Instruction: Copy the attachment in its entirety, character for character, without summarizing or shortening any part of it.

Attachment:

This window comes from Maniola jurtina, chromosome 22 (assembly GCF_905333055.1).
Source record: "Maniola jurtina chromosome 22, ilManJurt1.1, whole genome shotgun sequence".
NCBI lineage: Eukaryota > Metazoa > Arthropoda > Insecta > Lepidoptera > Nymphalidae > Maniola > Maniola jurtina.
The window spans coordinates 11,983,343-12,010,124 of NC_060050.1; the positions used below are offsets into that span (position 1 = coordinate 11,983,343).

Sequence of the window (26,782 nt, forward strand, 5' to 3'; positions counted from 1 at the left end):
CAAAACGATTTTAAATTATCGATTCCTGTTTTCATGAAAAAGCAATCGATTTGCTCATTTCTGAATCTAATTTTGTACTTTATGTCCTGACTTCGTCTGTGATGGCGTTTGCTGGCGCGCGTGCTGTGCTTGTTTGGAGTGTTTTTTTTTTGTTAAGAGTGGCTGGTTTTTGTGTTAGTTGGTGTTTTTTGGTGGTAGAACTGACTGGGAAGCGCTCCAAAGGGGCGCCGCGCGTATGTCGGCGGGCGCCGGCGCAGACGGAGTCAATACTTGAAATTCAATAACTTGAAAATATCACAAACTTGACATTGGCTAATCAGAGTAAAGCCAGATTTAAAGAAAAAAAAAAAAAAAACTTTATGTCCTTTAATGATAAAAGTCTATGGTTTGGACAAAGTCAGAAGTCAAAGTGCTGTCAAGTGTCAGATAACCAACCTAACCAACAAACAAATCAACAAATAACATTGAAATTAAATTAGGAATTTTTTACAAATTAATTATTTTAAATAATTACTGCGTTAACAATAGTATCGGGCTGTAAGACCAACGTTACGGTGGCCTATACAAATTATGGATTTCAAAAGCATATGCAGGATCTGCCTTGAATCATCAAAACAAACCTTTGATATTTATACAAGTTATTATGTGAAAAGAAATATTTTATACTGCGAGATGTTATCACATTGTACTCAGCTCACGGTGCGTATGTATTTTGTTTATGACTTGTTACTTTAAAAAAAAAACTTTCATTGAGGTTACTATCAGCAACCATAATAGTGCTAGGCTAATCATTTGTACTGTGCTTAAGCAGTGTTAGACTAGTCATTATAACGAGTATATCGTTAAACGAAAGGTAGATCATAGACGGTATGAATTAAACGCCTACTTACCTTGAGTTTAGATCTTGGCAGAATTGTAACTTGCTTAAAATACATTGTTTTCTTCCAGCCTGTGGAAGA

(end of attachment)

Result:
This window comes from Maniola jurtina, chromosome 22 (assembly GCF_905333055.1).
Source record: "Maniola jurtina chromosome 22, ilManJurt1.1, whole genome shotgun sequence".
NCBI lineage: Eukaryota > Metazoa > Arthropoda > Insecta > Lepidoptera > Nymphalidae > Maniola > Maniola jurtina.
The window spans coordinates 11,983,343-12,010,124 of NC_060050.1; the positions used below are offsets into that span (position 1 = coordinate 11,983,343).

Sequence of the window (26,782 nt, forward strand, 5' to 3'; positions counted from 1 at the left end):
CAAAACGATTTTAAATTATCGATTCCTGTTTTCATGAAAAAGCAATCGATTTGCTCATTTCTGAATCTAATTTTGTACTTTATGTCCTGACTTCGTCTGTGATGGCGTTTGCTGGCGCGCGTGCTGTGCTTGTTTGGAGTGTTTTTTTTTTGTTAAGAGTGGCTGGTTTTTGTGTTAGTTGGTGTTTTTTGGTGGTAGAACTGACTGGGAAGCGCTCCAAAGGGGCGCCGCGCGTATGTCGGCGGGCGCCGGCGCAGACGGAGTCAATACTTGAAATTCAATAACTTGAAAATATCACAAACTTGACATTGGCTAATCAGAGTAAAGCCAGATTTAAAGAAAAAAAAAAAAAAAACTTTATGTCCTTTAATGATAAAAGTCTATGGTTTGGACAAAGTCAGAAGTCAAAGTGCTGTCAAGTGTCAGATAACCAACCTAACCAACAAACAAATCAACAAATAACATTGAAATTAAATTAGGAATTTTTTACAAATTAATTATTTTAAATAATTACTGCGTTAACAATAGTATCGGGCTGTAAGACCAACGTTACGGTGGCCTATACAAATTATGGATTTCAAAAGCATATGCAGGATCTGCCTTGAATCATCAAAACAAACCTTTGATATTTATACAAGTTATTATGTGAAAAGAAATATTTTATACTGCGAGATGTTATCACATTGTACTCAGCTCACGGTGCGTATGTATTTTGTTTATGACTTGTTACTTTAAAAAAAAAACTTTCATTGAGGTTACTATCAGCAACCATAATAGTGCTAGGCTAATCATTTGTACTGTGCTTAAGCAGTGTTAGACTAGTCATTATAACGAGTATATCGTTAAACGAAAGGTAGATCATAGACGGTATGAATTAAACGCCTACTTACCTTGAGTTTAGATCTTGGCAGAATTGTAACTTGCTTAAAATACATTGTTTTCTTCCAGCCTGTGGAAGA